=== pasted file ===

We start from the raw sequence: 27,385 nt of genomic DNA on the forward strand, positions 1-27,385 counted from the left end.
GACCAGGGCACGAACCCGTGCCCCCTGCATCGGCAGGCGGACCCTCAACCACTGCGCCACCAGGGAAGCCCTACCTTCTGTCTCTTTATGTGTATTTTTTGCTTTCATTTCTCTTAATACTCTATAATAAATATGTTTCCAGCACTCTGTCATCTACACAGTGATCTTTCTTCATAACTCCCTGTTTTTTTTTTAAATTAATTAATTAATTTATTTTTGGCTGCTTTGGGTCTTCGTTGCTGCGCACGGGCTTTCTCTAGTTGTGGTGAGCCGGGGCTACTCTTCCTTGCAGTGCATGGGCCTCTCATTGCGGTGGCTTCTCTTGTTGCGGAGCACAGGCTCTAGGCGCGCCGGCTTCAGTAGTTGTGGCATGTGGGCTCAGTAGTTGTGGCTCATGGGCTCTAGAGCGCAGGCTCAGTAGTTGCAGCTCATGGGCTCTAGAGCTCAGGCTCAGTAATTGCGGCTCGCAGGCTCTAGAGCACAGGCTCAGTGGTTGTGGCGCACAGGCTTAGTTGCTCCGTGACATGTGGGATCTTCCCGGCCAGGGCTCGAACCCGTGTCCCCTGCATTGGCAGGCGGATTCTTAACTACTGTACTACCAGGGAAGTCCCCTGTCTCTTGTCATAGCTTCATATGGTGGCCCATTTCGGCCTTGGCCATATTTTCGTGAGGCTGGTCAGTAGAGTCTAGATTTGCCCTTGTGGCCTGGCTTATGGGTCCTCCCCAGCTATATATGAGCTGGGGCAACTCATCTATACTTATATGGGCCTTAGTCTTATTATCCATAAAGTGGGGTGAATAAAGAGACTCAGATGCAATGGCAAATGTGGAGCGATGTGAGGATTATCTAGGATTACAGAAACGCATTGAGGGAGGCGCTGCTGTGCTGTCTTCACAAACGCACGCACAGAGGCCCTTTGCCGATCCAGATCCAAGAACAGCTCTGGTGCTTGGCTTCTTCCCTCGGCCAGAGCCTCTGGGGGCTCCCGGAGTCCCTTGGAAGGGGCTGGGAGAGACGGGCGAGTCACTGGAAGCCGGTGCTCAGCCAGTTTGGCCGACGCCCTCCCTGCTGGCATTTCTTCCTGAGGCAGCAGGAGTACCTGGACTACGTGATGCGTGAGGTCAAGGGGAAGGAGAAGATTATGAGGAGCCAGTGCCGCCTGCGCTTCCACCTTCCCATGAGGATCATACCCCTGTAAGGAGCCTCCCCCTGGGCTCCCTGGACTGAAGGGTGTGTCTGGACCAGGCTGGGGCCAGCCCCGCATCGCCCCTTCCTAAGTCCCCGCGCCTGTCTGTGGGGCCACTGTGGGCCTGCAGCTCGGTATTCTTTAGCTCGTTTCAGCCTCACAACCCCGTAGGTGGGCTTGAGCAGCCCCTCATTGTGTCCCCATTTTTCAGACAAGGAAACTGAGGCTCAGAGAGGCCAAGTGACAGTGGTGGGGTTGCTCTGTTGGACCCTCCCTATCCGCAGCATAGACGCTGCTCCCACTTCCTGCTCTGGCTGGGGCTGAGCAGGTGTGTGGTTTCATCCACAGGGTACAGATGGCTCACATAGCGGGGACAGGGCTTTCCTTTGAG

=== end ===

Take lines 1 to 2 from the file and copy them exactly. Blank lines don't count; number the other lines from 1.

We start from the raw sequence: 27,385 nt of genomic DNA on the forward strand, positions 1-27,385 counted from the left end.
GACCAGGGCACGAACCCGTGCCCCCTGCATCGGCAGGCGGACCCTCAACCACTGCGCCACCAGGGAAGCCCTACCTTCTGTCTCTTTATGTGTATTTTTTGCTTTCATTTCTCTTAATACTCTATAATAAATATGTTTCCAGCACTCTGTCATCTACACAGTGATCTTTCTTCATAACTCCCTGTTTTTTTTTTAAATTAATTAATTAATTTATTTTTGGCTGCTTTGGGTCTTCGTTGCTGCGCACGGGCTTTCTCTAGTTGTGGTGAGCCGGGGCTACTCTTCCTTGCAGTGCATGGGCCTCTCATTGCGGTGGCTTCTCTTGTTGCGGAGCACAGGCTCTAGGCGCGCCGGCTTCAGTAGTTGTGGCATGTGGGCTCAGTAGTTGTGGCTCATGGGCTCTAGAGCGCAGGCTCAGTAGTTGCAGCTCATGGGCTCTAGAGCTCAGGCTCAGTAATTGCGGCTCGCAGGCTCTAGAGCACAGGCTCAGTGGTTGTGGCGCACAGGCTTAGTTGCTCCGTGACATGTGGGATCTTCCCGGCCAGGGCTCGAACCCGTGTCCCCTGCATTGGCAGGCGGATTCTTAACTACTGTACTACCAGGGAAGTCCCCTGTCTCTTGTCATAGCTTCATATGGTGGCCCATTTCGGCCTTGGCCATATTTTCGTGAGGCTGGTCAGTAGAGTCTAGATTTGCCCTTGTGGCCTGGCTTATGGGTCCTCCCCAGCTATATATGAGCTGGGGCAACTCATCTATACTTATATGGGCCTTAGTCTTATTATCCATAAAGTGGGGTGAATAAAGAGACTCAGATGCAATGGCAAATGTGGAGCGATGTGAGGATTATCTAGGATTACAGAAACGCATTGAGGGAGGCGCTGCTGTGCTGTCTTCACAAACGCACGCACAGAGGCCCTTTGCCGATCCAGATCCAAGAACAGCTCTGGTGCTTGGCTTCTTCCCTCGGCCAGAGCCTCTGGGGGCTCCCGGAGTCCCTTGGAAGGGGCTGGGAGAGACGGGCGAGTCACTGGAAGCCGGTGCTCAGCCAGTTTGGCCGACGCCCTCCCTGCTGGCATTTCTTCCTGAGGCAGCAGGAGTACCTGGACTACGTGATGCGTGAGGTCAAGGGGAAGGAGAAGATTATGAGGAGCCAGTGCCGCCTGCGCTTCCACCTTCCCATGAGGATCATACCCCTGTAAGGAGCCTCCCCCTGGGCTCCCTGGACTGAAGGGTGTGTCTGGACCAGGCTGGGGCCAGCCCCGCATCGCCCCTTCCTAAGTCCCCGCGCCTGTCTGTGGGGCCACTGTGGGCCTGCAGCTCGGTATTCTTTAGCTCGTTTCAGCCTCACAACCCCGTAGGTGGGCTTGAGCAGCCCCTCATTGTGTCCCCATTTTTCAGACAAGGAAACTGAGGCTCAGAGAGGCCAAGTGACAGTGGTGGGGTTGCTCTGTTGGACCCTCCCTATCCGCAGCATAGACGCTGCTCCCACTTCCTGCTCTGGCTGGGGCTGAGCAGGTGTGTGGTTTCATCCACAGGGTACAGATGGCTCACATAGCGGGGACAGGGCTTTCCTTTGAG